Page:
Things changed when she worked with producer Julian Bunetta on her 2018 single “Put You On”. Mark describes Bunetta, who has worked with One Direction, Jason Derulo, Chris Brown and Lupe Fiasco, as one of two producers in the world who she trusts. To finally get the ball rolling on an album and shake her out of her fear of collaboration, Bunetta suggested that he bring together some trusted friends for a writing camp in Ojai California in December 2019. “I immediately said no, because that’s my worst nightmare”, Mark says, but the sessions turned out to be a turning point in the making of the new record.
The album’s most recent single, the bombastic “Foreign Things”, came out of one of those evenings in Ojai. “It was just before the Christmas holidays and so everyone there was thinking about moving places, and I was thinking about my childhood with my mom, who loved to travel. I wanted to take all of those aspects about experiencing new things and that feeling of wanting to leave your life behind, and I put them in the chorus”. She pauses. “We were pretty tipsy when we wrote it, to be honest.”
If the singles for Three Dimensions Deep – “Foreign Things”, “Worth It” and “Competition” – share a mood of confident assertiveness, then that shift in tone is completely intentional. “Competition”, unconventional in an era of rap-star beef and clap backs, sees her assuring her fellow musicians that “you are not my competition / I just want to see you win”. Reflecting to her own meticulous attention to detail, the entire album centres around themes of confidence – and the lack of it.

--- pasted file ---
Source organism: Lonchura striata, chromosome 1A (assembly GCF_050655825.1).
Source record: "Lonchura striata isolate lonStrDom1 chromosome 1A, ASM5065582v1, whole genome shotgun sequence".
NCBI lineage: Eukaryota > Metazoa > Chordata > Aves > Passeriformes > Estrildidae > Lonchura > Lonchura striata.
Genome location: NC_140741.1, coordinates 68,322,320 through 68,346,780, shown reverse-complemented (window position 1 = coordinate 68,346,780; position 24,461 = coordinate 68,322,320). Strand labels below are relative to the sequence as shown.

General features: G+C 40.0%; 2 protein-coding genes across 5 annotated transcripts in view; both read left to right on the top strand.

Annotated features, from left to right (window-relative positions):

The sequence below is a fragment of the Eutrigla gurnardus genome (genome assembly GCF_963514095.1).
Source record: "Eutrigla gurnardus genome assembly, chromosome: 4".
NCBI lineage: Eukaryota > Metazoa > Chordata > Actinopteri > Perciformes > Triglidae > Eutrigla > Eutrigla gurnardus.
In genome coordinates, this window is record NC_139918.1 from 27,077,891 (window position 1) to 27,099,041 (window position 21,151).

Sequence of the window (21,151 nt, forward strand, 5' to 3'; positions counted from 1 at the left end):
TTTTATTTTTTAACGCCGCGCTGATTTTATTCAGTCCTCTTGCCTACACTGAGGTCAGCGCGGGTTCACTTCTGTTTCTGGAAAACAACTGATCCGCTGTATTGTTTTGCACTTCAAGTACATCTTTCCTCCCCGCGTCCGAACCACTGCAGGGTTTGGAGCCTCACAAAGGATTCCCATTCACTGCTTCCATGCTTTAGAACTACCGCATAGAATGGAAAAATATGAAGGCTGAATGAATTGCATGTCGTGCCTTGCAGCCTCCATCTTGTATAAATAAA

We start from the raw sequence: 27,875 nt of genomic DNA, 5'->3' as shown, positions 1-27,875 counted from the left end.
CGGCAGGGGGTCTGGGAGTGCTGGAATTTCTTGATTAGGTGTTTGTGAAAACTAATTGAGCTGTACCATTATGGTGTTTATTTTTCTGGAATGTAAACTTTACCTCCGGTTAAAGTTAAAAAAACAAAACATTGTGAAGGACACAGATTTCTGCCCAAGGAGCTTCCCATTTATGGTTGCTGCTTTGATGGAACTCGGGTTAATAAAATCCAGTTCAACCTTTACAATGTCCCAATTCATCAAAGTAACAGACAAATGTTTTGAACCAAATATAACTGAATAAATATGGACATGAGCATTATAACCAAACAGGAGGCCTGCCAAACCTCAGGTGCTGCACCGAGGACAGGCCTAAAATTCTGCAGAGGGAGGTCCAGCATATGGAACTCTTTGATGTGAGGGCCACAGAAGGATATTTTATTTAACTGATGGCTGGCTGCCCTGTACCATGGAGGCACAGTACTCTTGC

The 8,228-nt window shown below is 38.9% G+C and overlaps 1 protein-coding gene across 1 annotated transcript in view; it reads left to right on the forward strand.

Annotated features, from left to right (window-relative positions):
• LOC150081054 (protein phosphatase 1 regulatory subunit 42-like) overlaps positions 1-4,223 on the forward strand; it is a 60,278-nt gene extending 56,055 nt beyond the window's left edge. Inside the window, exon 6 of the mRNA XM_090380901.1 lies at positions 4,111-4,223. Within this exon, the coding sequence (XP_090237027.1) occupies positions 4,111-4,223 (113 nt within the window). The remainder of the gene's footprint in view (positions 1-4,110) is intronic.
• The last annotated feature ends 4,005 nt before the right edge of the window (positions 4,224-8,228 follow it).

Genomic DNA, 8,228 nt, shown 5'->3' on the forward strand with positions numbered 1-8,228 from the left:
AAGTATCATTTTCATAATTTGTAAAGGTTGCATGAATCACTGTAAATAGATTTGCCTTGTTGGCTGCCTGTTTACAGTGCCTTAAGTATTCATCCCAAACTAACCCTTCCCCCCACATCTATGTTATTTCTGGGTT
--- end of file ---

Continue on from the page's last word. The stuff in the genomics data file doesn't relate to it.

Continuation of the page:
“It’s a way for me to understand my feelings,” she says. “Sometimes it’s like I can’t even process them until I write a song about them. I knew I wanted to section out the album into three parts. The first deals with insecurities and trying to move past them, like on “Worth It”, and then part two ended up being about finally gaining confidence”.
The third section of the album will be quite different though, and seems to be what excited Mark the most when she speaks about it. Following an extended clip from The Hitchhikers Guide to the Galaxy, the album’s final stretch depicts a kind of out-of-body experience. The narrative will unfold before the fan’s eyes in a series of music videos directed by Australian filmmaker Cara Stricker, which hint at Mark’s love for sci-fi. It was these pieces which came together during the forced pause of the COVID-19 pandemic, and the tragedies which unfolded within it.